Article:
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The Work of Art in the Age of Mechanical Reproduction (Penguin Great Ideas) [Paperback]

Walter Benjamin , J.A. Underwood
4.4 out of 5 stars  See all reviews (5 customer reviews)
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Book Description

7 Aug 2008 Penguin Great Ideas

One of the most important works of cultural theory ever written, Walter Benjamin's groundbreaking essay explores how the age of mass media means audiences can listen to or see a work of art repeatedly – and what the troubling social and political implications of this are.

Throughout history, some books have changed the world. They have transformed the way we see ourselves – and each other. They have inspired debate, dissent, war and revolution. They have enlightened, outraged, provoked and comforted. They have enriched lives – and destroyed them. Now Penguin brings you the works of the great thinkers, pioneers, radicals and visionaries whose ideas shook civilization and helped make us who we are.


Frequently Bought Together

The Work of Art in the Age of Mechanical Reproduction (Penguin Great Ideas) + Society of the Spectacle + The System of Objects (Radical Thinkers)
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Product details

  • Paperback: 128 pages
  • Publisher: Penguin (7 Aug 2008)
  • Language: English
  • ISBN-10: 0141036192
  • ISBN-13: 978-0141036199
  • Product Dimensions: 0.7 x 11.4 x 18 cm
  • Average Customer Review: 4.4 out of 5 stars  See all reviews (5 customer reviews)
  • Amazon Bestsellers Rank: 12,188 in Books (See Top 100 in Books)

More About the Author

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Product Description

About the Author

Walter Bendix Schönflies Benjamin (1892 – 1940) was a German-Jewish Marxist literary critic, essayist, translator, and philosopher. He was at times associated with the Frankfurt School of critical theory and was also greatly inspired by the Marxism of Bertolt Brecht and Jewish mysticism as presented by Gershom Scholem.

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Most Helpful Customer Reviews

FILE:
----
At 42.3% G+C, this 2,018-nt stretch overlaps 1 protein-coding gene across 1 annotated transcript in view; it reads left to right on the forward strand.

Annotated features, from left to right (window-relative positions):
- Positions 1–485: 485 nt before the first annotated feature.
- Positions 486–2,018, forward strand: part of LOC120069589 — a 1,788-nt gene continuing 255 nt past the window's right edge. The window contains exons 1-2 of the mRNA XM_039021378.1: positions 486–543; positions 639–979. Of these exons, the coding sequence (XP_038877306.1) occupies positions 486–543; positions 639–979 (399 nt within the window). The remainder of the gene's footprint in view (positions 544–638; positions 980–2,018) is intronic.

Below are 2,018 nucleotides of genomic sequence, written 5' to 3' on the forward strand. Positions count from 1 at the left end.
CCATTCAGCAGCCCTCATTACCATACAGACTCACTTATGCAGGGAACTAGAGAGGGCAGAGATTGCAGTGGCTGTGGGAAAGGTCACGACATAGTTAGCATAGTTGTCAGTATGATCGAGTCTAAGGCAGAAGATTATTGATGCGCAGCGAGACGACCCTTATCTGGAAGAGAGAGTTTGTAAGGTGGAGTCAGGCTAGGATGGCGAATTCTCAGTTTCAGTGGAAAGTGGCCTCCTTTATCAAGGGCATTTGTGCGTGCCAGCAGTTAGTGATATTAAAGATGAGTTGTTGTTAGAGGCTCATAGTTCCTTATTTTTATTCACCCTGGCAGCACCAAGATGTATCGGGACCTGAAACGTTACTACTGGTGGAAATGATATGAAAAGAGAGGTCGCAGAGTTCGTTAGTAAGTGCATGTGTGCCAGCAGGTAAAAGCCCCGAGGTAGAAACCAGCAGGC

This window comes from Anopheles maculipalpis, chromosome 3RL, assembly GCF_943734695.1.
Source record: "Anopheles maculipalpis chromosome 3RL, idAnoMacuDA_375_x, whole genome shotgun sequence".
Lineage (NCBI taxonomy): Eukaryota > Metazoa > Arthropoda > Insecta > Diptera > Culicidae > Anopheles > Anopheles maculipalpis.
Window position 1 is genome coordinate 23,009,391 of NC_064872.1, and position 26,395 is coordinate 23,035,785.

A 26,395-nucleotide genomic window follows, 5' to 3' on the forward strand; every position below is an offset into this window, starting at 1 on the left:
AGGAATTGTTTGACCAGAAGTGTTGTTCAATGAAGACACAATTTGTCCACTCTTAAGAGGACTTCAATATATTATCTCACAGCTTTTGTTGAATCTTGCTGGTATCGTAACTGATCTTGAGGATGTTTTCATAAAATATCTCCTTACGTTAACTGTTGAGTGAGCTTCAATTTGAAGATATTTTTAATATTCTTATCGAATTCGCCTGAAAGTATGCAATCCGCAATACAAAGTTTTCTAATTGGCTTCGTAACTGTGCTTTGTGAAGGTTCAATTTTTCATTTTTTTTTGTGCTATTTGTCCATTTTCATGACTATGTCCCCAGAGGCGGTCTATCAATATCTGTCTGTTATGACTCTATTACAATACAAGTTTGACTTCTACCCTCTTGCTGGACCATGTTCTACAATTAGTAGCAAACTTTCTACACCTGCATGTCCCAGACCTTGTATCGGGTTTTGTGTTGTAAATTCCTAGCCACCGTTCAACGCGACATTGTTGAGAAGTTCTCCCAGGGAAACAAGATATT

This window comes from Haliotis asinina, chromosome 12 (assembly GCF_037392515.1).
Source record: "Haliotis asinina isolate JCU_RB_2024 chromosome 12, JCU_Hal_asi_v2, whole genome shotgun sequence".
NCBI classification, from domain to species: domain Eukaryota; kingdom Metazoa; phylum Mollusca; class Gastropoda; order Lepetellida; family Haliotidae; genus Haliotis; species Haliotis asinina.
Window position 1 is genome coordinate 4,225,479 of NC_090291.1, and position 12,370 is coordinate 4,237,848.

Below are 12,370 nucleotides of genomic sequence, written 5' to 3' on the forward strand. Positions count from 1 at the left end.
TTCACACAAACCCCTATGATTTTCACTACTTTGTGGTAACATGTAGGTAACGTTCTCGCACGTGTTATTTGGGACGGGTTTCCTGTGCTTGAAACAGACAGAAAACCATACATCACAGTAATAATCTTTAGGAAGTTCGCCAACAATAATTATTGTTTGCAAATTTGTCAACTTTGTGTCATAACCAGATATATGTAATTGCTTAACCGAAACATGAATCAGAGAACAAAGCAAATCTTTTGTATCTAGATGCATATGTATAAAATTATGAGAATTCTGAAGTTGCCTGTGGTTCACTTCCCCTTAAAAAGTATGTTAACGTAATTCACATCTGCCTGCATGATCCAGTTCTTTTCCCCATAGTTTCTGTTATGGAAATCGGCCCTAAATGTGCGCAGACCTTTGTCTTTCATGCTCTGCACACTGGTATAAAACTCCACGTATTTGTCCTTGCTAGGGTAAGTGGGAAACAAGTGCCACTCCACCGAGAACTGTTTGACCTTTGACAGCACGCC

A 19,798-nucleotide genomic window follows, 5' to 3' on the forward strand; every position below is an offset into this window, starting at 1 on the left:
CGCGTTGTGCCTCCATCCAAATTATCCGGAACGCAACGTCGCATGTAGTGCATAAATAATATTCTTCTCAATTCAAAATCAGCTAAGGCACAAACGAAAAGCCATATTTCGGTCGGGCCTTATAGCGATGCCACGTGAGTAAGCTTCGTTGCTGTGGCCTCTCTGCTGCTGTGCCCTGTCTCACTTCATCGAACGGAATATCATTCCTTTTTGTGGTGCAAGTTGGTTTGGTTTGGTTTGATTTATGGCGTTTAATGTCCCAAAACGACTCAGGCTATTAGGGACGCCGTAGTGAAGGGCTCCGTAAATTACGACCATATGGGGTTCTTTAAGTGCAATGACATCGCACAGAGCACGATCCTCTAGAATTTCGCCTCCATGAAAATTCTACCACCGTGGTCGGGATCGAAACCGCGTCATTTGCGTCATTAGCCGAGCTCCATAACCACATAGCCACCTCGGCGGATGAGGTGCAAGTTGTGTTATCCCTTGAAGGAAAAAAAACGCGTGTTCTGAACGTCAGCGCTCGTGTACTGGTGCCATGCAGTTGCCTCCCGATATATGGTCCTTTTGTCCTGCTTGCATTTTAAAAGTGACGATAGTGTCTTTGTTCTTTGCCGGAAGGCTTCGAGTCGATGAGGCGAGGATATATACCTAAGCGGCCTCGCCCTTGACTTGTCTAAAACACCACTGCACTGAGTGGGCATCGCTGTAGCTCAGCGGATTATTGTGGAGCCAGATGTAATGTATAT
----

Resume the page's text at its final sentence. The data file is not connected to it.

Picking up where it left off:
27 of 28 people found the following review helpful
4.0 out of 5 stars Gorgeous cover, interesting read 14 May 2010
Format:Paperback
I bought this book because my Aesthetics professor mentioned it in class. The first thing I noticed is that the cover is absolutely brilliant. As for the book itself, it consists of an essay about how the reproducibility of art changes the way we perceive it and how it relates to the mass media society. This is a classic essay but in my opinion it's still a great read today.

The book also includes two more essays, one on Kafka and another on Proust, which I found very interesting and insightful, albeit unexpected considering the book's title. I did find a few connections between these essays and the one on the mechanical reproduction of art, but not many. It's possible that I'm missing something, and this is definitely a book that I will re-read some time in the future.
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5 of 5 people found the following review helpful
5.0 out of 5 stars Great 24 Jan 2013
By GH
Format:Paperback|Verified Purchase
A really good book for anyone interested in contemporary art or media theory. Looking at how the culture of mass media allows an audience to view or hear an artisctic piece repeatedlly and examines the attendant effect that the political and social implications of that viewing can have on the wider society.
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2 of 2 people found the following review helpful
4.0 out of 5 stars Some nuggets within... 22 Dec 2013
Format:Paperback|Verified Purchase
A short work in which the most thought-provoking part was on the film business and its need to make 'stars' of its actors because the medium of film sucks so much life from a person compared with seeing them on stage, live. Interesting thoughts on original and reproduced art. Brings to mind J D Roberts' aphorism:

'The man who appreciates the original will not buy a reproduction; neither will the man who can't.'
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4.0 out of 5 stars An influential classic, but not easy reading. 15 July 2014
Format:Paperback|Verified Purchase
Benjamin wrote his essay in the mid-thirties as a philosophical reflection. It's hard going at times, but he's basically making the point that art had moved from something that the elite used for their own ends, often self-aggrandisement, to a much more egalitarian concept. You could well say it had a strong Marxist influence.

John Berger's "Ways of Seeing" was very influenced by Benjamin's essay; you might well find Berger an easier guide to the change in art.
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5.0 out of 5 stars Excellent 18 May 2014
Format:Paperback|Verified Purchase
Working on my PhD proposal and this book covers many aspect that I was looking for.

Book was received soon after ordering and in great condition as described.
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